My second semester at uni started two weeks ago. Now, not only do I have to plan a study timetable, I also have to fit in a comprehensive training schedule to prepare for two major Taekwon-Do competitions in September. (It’s only a month away so I’m freaking out!)
On top of that, I found out I broke my middle knuckle joint from training nearly two months ago! At the time, I just thought it was sore and would take care of itself in time but when it was still painful after a few weeks, I went to a hand therapist. They put my hand in a finger extension splint and told me not to bend my middle finger. Trying to let my injured hand rest while also training hard for my competitions is going to be challenging! But that’s life in a nutshell - no journey worth taking is going to be easy. The path leading to our dreams is full of thorns, but if we can persevere, the process will be rewarding and more meaningful that we can imagine.
My broken finger in a splint. (Source: me)
In my last post, I mentioned my goal of losing 7.5 kg before my Taekwon-Do competitions. So far, my weight loss progress has been steady and I can already see how it’s benefiting my training and fitness. I still look like a potato but already I’m feeling stronger and more energetic. I even noticed that I don’t get as tired during my days off from training.
On a happier note, even though I’ve only completed one semester in Occupational Therapy, my uni studies are already contributing to my work as a personal trainer. Using what I’ve learned so far, I’ve been able to design customised training programs for my clients, whether they are aiming to lose weight, training for a specific sport or just looking to increase their body strength.
Recently, I came to an interesting revelation about weight loss because of my studies and the advice of a nutritionist. It’s an easy enough conclusion to reach that I can’t believe it didn’t occur to me before. What was my revelation? It was simply this: I can’t skip meals for the sake of losing weight. Why not? Food contains calories, don’t they? If I skip a meal, I’m eating fewer calories. Therefore, I will lose weight, right? Yes and no.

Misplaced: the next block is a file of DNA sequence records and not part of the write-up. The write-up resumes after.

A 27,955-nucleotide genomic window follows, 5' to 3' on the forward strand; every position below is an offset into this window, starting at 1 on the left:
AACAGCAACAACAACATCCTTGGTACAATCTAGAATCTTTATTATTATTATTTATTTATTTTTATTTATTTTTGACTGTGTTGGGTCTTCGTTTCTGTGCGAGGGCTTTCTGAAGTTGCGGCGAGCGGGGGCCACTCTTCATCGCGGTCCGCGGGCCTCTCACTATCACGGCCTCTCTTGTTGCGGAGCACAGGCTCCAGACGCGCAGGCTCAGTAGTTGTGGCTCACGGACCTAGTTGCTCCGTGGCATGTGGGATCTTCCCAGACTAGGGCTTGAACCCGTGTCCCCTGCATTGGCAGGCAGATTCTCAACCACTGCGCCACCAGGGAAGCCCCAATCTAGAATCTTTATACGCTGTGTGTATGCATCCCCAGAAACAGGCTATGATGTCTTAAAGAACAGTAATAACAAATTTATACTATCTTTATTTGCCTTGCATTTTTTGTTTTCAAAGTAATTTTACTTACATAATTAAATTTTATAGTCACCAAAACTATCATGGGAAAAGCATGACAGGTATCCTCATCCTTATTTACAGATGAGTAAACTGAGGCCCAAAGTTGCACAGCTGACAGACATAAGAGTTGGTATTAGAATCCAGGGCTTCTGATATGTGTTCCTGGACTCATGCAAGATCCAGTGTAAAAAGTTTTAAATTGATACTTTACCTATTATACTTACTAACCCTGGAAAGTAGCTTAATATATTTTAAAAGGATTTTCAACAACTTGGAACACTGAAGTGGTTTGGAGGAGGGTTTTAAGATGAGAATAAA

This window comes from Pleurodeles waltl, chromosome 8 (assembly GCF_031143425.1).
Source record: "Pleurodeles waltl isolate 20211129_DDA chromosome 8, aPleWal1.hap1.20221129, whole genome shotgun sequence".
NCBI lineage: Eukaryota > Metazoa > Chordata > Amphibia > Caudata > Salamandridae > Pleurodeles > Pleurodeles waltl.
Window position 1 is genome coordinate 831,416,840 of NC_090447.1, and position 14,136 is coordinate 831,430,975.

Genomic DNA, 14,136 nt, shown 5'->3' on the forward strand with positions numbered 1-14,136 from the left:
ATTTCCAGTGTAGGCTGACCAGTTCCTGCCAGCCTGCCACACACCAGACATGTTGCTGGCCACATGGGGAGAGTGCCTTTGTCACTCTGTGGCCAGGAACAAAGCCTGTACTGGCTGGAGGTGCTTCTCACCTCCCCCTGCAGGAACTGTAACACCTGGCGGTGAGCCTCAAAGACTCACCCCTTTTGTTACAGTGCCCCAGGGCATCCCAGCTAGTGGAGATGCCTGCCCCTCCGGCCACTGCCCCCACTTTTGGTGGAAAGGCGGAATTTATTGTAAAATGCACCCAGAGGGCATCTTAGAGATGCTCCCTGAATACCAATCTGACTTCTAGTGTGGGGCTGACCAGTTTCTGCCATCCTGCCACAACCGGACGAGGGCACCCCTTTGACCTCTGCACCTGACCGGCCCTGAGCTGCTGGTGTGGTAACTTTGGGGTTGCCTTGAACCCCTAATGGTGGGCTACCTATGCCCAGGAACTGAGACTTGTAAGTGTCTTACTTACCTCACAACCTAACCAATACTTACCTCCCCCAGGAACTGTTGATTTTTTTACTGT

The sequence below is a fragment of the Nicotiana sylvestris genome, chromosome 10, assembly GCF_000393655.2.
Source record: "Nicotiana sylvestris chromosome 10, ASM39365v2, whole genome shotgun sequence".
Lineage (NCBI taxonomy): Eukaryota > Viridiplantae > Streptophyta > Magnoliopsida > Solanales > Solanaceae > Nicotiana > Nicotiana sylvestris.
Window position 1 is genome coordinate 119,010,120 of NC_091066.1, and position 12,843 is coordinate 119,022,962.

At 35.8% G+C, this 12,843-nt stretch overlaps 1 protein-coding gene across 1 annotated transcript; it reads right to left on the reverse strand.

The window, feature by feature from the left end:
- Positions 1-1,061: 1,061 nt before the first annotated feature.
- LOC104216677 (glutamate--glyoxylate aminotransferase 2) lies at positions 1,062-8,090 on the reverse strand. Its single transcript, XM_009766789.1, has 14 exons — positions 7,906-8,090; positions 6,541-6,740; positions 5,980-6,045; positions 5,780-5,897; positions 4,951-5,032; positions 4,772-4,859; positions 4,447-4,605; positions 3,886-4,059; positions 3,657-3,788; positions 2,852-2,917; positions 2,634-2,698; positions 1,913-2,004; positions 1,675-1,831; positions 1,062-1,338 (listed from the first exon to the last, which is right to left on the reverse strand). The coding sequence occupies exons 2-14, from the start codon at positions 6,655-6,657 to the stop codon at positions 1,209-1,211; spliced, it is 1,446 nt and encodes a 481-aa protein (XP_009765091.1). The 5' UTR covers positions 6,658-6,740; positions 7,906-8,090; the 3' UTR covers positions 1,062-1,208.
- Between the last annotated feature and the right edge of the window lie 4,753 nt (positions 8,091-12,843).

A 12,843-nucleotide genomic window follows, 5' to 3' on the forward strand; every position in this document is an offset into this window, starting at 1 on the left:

We live in a society that values appearances and rewards slimness. Look at those skinny, toned Instagram models who get paid to look great in new clothes. It’s natural to envy them and want to look like that but don't be duped by these posts that reflect very little of real life. Social media has been criticised for its detrimental effects on our body image and mental health.
I know a guy who gains and sheds weight almost as quickly as you could squeeze a sponge dry, but his weight loss is drastic and is caused by stress and lack of food and sleep. He has been doing this for years and it has taken a toll on his body. In his late twenties, he already has high blood pressure and kidney issues. He is always lethargic and has aches and pains all over his body.
Crash dieting causes an unbelievable amount of harm and places a lot of stress on our bodies. Both skipping meals and crash dieting result in fewer nutrients entering our bodies, compromising our immune systems. We may lose weight in the short run but in the long run, we fall sick more easily. And once we stop crash dieting or skipping meals, we gain the weight straight back. Would you rather be sick constantly and have your weight fluctuate or be out and about doing all the things you love? I know what I would choose. Ask me a million times and I would choose health every time. With my health, I can achieve sustainable weight loss through exercise and a balanced diet.
Remember: when in doubt, consult a professional who can provide educated advice. It will avoid a lot of future problems.
Be a smart doggy, not a silly potato like me. (Source: Mark Hodgson Photos)
If you would like to find out about my exercise routine and how I plan my meals, feel free to send me a message at my Facebook page or website.
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